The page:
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And now we know why, for all of their faults, why ablative paints remain popular. My last boat had 31 years of paint on it when sold (16 layers of 2-year paint), and it still made 16 knots in 16 knots of wind during sea trials. No build up. And no blisters (epoxy boat).
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Old 13-02-2011, 09:34   #8
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If the antifouling paint is still on, I'd just lightly scrap while it is in the water and continue to sail. Get all of the barnacles and weeds off. As long as you aren't racing. Let it come of naturally as designed. Dave
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Old 13-02-2011, 20:08   #9
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Current condition of the bottom paint resembles the rocky mountains. Lots of highs and lows where the paint has chipped away.
I had an interesting conversation with the Interlux rep today at the Vancouver boat show. He basically said unless I was prepared to leave the boat out of the water for several months there was no use in putting on an epoxy coat at this stage. If there was moisture under the gel coat putting epoxy on now without completely drying the hull out would just be sealing the moisture in. His sugestion was to take it down to the gel coat and reapply new AF paint.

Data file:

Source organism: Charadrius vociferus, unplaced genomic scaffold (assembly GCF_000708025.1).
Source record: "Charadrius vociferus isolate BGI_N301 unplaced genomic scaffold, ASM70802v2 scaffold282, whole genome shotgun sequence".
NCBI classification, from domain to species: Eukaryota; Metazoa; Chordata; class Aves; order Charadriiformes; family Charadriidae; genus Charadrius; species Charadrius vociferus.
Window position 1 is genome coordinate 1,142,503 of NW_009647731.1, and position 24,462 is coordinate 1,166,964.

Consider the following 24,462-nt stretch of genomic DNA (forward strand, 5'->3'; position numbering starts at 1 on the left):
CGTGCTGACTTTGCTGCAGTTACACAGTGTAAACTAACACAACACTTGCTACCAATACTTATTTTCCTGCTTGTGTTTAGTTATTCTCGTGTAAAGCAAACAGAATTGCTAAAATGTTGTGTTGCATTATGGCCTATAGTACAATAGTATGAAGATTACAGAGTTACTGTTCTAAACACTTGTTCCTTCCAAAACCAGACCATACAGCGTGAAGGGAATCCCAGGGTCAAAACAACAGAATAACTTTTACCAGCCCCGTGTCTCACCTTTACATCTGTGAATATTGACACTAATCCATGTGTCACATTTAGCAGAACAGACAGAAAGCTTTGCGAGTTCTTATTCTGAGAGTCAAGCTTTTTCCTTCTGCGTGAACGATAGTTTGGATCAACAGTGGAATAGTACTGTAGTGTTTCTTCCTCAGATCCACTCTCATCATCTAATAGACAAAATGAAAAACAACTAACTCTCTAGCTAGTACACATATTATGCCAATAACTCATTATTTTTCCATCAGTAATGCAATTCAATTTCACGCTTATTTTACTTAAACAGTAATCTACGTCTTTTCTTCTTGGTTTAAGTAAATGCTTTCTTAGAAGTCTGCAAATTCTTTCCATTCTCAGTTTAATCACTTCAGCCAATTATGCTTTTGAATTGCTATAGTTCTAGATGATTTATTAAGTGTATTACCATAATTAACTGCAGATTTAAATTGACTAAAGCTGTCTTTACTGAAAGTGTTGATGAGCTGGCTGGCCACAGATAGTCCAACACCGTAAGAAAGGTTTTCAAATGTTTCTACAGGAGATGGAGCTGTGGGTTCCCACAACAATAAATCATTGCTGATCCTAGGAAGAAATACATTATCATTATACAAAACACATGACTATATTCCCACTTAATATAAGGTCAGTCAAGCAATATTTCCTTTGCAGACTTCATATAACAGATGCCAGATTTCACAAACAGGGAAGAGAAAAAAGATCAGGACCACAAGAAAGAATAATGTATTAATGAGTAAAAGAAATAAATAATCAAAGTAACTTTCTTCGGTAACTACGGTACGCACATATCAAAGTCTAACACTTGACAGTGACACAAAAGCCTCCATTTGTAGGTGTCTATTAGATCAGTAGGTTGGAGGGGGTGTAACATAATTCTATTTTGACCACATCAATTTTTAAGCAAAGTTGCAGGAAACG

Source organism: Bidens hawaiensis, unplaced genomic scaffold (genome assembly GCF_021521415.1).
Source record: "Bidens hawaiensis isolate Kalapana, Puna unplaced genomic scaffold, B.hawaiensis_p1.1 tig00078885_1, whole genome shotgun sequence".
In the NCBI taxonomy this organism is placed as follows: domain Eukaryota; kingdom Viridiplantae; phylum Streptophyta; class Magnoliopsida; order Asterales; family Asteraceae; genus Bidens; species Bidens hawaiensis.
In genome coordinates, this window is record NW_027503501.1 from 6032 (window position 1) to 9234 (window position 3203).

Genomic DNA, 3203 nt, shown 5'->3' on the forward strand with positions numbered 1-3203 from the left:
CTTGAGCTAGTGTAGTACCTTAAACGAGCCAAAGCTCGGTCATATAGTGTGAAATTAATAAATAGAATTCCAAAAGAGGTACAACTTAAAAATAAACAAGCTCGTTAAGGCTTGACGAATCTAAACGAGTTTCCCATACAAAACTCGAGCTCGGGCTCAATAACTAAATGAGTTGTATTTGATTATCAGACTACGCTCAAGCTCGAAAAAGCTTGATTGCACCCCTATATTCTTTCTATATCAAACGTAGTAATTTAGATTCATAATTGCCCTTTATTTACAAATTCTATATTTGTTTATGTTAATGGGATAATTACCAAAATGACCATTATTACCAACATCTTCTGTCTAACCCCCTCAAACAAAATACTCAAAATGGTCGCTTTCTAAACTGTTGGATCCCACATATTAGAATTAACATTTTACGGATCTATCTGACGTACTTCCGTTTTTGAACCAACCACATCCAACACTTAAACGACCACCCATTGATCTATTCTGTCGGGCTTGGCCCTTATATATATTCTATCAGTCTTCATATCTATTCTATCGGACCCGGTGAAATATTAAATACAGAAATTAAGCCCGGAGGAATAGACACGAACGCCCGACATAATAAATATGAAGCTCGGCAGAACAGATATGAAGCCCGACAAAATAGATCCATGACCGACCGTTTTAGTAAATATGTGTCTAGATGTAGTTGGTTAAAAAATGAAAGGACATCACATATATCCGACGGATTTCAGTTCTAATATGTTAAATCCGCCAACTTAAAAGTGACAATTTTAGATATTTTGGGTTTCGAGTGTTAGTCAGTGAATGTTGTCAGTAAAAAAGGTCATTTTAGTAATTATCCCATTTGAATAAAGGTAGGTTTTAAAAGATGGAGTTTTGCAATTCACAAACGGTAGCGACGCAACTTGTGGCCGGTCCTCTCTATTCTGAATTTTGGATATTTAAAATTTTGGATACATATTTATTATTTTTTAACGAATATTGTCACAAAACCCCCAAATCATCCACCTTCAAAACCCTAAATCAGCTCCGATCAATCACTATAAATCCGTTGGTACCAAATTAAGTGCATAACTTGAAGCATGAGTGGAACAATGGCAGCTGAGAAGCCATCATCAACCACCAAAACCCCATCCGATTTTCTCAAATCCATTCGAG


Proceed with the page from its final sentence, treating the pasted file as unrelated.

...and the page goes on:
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Old 14-02-2011, 03:33   #10
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That sounds like a major job with highly toxic dust. I would not want to tackle it by myself. Suggestion is pay to have it done. Have you inquired as to costs in your area?
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Old 14-02-2011, 04:10   #11
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Quote:
Originally Posted by DRS View Post
Current condition of the bottom paint resembles the rocky mountains. Lots of highs and lows where the paint has chipped away.
I had an interesting conversation with the Interlux rep today at the Vancouver boat show. He basically said unless I was prepared to leave the boat out of the water for several months there was no use in putting on an epoxy coat at this stage. If there was moisture under the gel coat putting epoxy on now without completely drying the hull out would just be sealing the moisture in. His sugestion was to take it down to the gel coat and reapply new AF paint.
The Interlux rep told me much the same thing when I spoke with him at the Chicago boat show. I've decided to wait until the end of this sailing season, that it down to the gel coat and go with the new AF paint.
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Old 14-02-2011, 05:19   #12
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We were faced with this exact thing on our previous boat. As she had been out of the water for a year before we purchased her, we scraped all the old AF paint off, expoxied the bottom and then new AF. Big job but we figured the boat would never be as dry again.
We also did the job on this vessel, bigger boat bigger job and different hull material. We don't regret doing it ( alhtough some grumbling was heard from time to time during those jobs)
Actually my husband got sick during the 2nd one ( unrelated to the job), so there I was thinking I would have to finish the job on my own, before and after work. A kind soul here assisted with the job. What a champ since it is not a nice job.
Fair Winds